Kirkus Copyright © Kirkus Reviews, used with permission. From Edgar-winner Ford (for The Girl in the Glass, 2005), a tale about three kids, a small town and the banality of evil. The narrator is a sixth grader who has an older brother and a younger sister. They have an absentee father who works three jobs and an alcoholic mother. Were it not for the fact that they love each other—though none of them ever speak the word—it would be a family hell-bent on dysfunction. Still, for the most part, they've been able to consider themselves ordinary, until the night of the scream, the "shrill scream of a woman, so loud it tore the night open wide." And so begins the Shadow Year, a year dark with every possibility of violence and loss. Enter the prowler, a tall, thin man with expressionless, skeletal features, white hair, dressed, at every sighting, in a long white coat. People vanish. Shy, awkward little Charlie Edison is the first, and other disappearances follow. There are harrowing confrontations, brushes with death, a brief alliance with a ghostly presence. In their basement the children have constructed a clay and cardboard replica of their local community, its neighborhoods and citizenry, complete with a representation of their elusive nemesis. It's a town in flux, changing inexplicably and mysteriously. The conviction grows among them that by studying their model, they might be able to chart the terrifying progress of the prowler as he goes about the business of selecting targets. And then one day there's every reason to believe it's their own house he's scoping. Properly creepy, but from time to time deliciously funny and heart-breakingly poignant, too. For those of you—and you know who you are—who think the indispensable element for good genre fiction is good writing, this is not to be missed. Copyright ©Kirkus Reviews, used with permission.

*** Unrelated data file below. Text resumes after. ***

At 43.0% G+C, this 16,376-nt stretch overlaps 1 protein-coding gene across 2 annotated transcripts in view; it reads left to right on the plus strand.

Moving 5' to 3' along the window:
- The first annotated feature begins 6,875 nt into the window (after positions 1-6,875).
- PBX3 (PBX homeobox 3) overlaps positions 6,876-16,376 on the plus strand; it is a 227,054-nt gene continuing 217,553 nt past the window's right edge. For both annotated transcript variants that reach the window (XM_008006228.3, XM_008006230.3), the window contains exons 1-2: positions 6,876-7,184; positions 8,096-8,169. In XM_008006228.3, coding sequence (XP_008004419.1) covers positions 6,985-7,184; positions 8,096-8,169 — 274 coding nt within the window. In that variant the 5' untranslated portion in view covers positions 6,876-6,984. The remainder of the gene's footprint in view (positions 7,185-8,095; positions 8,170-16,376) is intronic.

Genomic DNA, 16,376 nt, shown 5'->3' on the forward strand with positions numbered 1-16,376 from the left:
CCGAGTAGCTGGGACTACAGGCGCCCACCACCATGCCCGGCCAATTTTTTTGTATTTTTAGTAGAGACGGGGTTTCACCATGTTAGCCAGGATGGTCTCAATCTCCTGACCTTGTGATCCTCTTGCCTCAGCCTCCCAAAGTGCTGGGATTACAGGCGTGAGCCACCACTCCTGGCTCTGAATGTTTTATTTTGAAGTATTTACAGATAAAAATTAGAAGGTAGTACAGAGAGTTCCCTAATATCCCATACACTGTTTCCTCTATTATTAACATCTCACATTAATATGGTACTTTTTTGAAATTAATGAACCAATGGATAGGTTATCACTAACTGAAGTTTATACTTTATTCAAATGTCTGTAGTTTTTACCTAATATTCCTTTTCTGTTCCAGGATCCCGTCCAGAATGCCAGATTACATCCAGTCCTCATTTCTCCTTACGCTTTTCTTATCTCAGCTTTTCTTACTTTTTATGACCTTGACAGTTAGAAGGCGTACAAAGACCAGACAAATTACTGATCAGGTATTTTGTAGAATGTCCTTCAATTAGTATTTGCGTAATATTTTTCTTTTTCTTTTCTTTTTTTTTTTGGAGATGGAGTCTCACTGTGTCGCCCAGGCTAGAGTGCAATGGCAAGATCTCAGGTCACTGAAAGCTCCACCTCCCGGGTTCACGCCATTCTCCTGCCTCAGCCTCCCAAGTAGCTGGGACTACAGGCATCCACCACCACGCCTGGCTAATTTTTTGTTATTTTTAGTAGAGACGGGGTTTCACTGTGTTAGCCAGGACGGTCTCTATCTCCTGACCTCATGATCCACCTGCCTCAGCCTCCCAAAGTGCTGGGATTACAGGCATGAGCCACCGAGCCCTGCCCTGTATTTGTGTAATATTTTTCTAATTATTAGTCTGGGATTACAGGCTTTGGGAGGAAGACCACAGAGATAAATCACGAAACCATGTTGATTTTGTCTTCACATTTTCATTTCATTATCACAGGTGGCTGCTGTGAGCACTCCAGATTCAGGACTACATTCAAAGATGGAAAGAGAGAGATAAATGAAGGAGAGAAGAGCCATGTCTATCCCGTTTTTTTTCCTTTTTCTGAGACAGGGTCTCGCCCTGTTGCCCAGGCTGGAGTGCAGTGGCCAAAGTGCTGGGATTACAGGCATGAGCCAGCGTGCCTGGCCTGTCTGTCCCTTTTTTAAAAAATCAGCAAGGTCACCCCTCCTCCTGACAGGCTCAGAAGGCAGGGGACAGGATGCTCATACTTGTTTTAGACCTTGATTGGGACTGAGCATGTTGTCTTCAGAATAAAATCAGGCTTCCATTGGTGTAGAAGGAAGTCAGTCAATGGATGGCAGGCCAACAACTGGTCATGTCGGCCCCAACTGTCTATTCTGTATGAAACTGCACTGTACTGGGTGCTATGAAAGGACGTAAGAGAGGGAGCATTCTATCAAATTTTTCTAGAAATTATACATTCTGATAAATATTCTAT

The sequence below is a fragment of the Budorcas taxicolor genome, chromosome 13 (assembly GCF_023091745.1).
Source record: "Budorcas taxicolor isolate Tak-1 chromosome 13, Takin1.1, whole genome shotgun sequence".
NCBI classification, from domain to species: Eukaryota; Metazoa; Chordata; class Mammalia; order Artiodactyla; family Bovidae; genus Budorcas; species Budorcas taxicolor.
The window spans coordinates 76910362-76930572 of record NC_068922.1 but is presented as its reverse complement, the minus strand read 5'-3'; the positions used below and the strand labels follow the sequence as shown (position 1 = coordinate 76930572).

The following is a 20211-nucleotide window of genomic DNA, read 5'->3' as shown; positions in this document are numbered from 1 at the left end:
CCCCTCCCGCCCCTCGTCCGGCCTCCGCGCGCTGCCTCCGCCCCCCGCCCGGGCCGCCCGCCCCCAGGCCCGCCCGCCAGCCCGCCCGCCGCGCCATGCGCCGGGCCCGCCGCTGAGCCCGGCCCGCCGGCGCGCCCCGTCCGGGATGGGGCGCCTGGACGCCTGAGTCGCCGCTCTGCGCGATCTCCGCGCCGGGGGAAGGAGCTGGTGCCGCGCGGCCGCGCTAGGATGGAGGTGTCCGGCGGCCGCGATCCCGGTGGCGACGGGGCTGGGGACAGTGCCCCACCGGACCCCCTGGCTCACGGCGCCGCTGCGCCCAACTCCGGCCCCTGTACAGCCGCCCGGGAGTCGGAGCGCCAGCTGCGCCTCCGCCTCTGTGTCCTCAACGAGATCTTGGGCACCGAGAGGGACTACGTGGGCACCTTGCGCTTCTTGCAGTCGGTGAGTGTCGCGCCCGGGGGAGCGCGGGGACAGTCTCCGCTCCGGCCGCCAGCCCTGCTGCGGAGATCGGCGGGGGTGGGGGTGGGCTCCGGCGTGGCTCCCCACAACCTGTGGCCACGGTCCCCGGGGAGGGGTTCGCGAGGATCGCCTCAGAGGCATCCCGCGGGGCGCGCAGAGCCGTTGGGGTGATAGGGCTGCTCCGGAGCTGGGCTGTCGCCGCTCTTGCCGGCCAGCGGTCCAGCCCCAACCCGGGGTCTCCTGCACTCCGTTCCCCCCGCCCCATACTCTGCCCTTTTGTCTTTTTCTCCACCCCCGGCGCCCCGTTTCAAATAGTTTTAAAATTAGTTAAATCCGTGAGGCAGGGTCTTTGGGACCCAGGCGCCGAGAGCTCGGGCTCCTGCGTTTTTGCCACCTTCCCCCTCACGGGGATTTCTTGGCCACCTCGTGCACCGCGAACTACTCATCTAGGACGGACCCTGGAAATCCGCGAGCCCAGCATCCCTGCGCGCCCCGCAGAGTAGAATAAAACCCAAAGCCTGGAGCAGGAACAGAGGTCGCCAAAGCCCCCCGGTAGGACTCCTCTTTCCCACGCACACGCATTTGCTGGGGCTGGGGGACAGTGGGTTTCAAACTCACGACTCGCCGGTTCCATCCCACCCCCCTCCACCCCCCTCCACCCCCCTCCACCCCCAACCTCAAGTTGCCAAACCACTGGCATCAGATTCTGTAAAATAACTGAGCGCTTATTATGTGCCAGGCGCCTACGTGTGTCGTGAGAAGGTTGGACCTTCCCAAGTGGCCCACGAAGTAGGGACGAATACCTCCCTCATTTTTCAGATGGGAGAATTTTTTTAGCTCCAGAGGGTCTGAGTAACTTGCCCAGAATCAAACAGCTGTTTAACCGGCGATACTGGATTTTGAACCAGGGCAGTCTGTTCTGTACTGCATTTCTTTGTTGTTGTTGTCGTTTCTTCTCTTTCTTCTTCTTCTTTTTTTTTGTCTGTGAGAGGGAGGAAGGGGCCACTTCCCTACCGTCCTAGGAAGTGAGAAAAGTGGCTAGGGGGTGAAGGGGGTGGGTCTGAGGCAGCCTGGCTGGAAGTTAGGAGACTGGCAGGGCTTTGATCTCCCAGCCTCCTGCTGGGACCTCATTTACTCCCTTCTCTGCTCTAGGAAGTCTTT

Guy Gavriel Kay
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Soldier of Sidon
 Gene Wolfe
Kirkus Copyright © Kirkus Reviews, used with permission. After more than 15 years, Wolfe (The Wizard, 2004, etc.) returns to his historical-fantasy series (Soldier in the Mist, 1986, etc.). Around 500 b.c., narrator Latro, a Roman mercenary, suffered a head wound and now can't remember anything when he awakes each day, so he meticulously records his experiences in a scroll and must re-read it every morning. However, he is able to see and converse with ghosts and gods. Now, Latro sails with his friend, sea-captain Muslak, to Egypt—or so the scroll informs him—where Egypt's Persian satrap has commissioned Muslak to explore the largely mysterious upper reaches of the Nile. Both Latro and Muslak hire temple prostitutes to become their "river wives" for the duration of the journey. In addition, Latro commands a squad of soldiers. Also aboard are Thotmaktef the scribe, Qanju the official and Sahuset the magician. Occasionally appearing—to Latro, at any rate—are a talking baboon and a huge black cat. In a coffin Sahuset keeps Sabra, a wax statue shaped as a woman, and when Latro draws near, the statue comes to life and demands blood. Later, Latro acquires from the shade of a former pharaoh, Sesostris, a slave, Uraeus, who's also a cobra. A merchant, Charthi, asks Latro to make inquiries after his son, Kames, missing after traveling to the south in search of gold. The longer the journey grows, the more peculiar it becomes. More teasing than demanding—the text abounds with sly references to Latro's previous adventures; Latro, of course, doesn't remember them and, likely, neither will his readers. Well worth investigating, but not especially purposeful or compelling. Copyright ©Kirkus Reviews, used with permission.